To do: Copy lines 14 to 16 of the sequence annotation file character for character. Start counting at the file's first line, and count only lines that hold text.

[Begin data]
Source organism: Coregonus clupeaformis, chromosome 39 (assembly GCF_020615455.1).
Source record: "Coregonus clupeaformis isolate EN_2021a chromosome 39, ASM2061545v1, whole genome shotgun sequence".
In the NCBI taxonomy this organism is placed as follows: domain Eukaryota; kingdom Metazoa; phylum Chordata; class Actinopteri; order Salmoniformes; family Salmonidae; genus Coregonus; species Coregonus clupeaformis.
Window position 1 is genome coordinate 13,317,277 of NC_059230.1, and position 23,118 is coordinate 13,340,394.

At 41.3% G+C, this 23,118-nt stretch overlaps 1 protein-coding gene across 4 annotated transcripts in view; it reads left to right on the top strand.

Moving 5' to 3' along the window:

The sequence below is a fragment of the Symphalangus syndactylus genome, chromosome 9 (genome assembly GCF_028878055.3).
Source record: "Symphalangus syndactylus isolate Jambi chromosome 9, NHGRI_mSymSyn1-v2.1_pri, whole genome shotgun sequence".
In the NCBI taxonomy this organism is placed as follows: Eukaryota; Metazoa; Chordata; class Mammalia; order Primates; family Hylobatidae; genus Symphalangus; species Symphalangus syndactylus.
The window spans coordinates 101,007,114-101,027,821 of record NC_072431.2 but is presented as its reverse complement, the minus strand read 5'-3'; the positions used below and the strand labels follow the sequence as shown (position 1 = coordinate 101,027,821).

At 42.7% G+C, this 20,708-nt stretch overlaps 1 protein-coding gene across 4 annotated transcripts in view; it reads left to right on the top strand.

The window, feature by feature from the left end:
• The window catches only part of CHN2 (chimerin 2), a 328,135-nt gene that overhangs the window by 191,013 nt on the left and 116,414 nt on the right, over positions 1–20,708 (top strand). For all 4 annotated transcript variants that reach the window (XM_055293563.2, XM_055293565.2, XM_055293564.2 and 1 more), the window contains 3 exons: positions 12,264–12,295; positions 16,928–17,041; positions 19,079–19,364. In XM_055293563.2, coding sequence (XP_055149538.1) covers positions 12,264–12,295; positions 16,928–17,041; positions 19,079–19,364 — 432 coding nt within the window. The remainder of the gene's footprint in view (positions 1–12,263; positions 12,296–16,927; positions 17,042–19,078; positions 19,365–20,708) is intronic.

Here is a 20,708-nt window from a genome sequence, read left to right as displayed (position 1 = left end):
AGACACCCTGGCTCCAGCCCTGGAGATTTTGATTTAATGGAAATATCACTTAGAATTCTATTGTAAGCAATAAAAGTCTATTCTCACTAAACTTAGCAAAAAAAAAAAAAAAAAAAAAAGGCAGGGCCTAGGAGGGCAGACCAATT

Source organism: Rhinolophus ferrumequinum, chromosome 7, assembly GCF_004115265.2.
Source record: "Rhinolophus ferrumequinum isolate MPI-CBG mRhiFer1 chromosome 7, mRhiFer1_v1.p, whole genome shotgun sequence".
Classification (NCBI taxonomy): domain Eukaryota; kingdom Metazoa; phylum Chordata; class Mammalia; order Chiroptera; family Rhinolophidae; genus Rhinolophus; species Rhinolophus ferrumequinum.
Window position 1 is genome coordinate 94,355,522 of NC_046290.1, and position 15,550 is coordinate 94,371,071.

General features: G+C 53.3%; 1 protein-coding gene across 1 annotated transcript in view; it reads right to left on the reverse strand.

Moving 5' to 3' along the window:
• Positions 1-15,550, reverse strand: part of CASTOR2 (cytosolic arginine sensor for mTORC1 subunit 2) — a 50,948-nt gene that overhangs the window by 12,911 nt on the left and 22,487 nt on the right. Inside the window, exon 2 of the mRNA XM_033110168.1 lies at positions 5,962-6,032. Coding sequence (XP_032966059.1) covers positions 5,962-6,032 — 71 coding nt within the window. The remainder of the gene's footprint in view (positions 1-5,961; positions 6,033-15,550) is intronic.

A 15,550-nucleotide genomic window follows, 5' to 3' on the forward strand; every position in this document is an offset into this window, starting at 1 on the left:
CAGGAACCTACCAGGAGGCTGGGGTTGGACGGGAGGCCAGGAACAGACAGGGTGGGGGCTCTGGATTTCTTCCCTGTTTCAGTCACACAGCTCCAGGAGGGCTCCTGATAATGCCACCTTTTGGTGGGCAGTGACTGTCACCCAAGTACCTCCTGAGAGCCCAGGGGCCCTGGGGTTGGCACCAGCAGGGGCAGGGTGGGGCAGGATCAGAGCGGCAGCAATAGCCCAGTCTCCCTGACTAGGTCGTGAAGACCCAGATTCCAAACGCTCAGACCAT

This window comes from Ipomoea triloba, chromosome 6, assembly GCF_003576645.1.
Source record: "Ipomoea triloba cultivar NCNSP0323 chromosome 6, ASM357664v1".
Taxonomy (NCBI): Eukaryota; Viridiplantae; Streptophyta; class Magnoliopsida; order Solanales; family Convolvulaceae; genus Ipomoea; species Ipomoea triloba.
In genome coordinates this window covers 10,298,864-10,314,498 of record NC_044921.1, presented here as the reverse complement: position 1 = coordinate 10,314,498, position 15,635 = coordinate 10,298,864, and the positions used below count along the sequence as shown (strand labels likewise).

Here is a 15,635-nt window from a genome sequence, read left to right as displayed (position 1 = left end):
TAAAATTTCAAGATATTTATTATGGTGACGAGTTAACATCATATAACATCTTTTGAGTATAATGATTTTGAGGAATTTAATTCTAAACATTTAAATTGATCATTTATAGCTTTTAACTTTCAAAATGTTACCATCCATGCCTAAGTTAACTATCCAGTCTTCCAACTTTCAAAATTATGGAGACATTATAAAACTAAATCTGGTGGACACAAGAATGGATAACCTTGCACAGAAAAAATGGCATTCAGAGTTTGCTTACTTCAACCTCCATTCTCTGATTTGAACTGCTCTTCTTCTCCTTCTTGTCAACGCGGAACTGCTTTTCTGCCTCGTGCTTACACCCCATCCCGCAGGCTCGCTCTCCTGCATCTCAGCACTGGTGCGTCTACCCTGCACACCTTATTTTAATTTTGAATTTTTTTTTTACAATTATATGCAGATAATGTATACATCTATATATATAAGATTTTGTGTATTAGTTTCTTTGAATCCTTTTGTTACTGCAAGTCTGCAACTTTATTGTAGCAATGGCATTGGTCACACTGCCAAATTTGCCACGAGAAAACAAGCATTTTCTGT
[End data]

Here is a 20,708-nt window from a genome sequence, read left to right as displayed (position 1 = left end):
AGACACCCTGGCTCCAGCCCTGGAGATTTTGATTTAATGGAAATATCACTTAGAATTCTATTGTAAGCAATAAAAGTCTATTCTCACTAAACTTAGCAAAAAAAAAAAAAAAAAAAAAAGGCAGGGCCTAGGAGGGCAGACCAATT

Source organism: Rhinolophus ferrumequinum, chromosome 7, assembly GCF_004115265.2.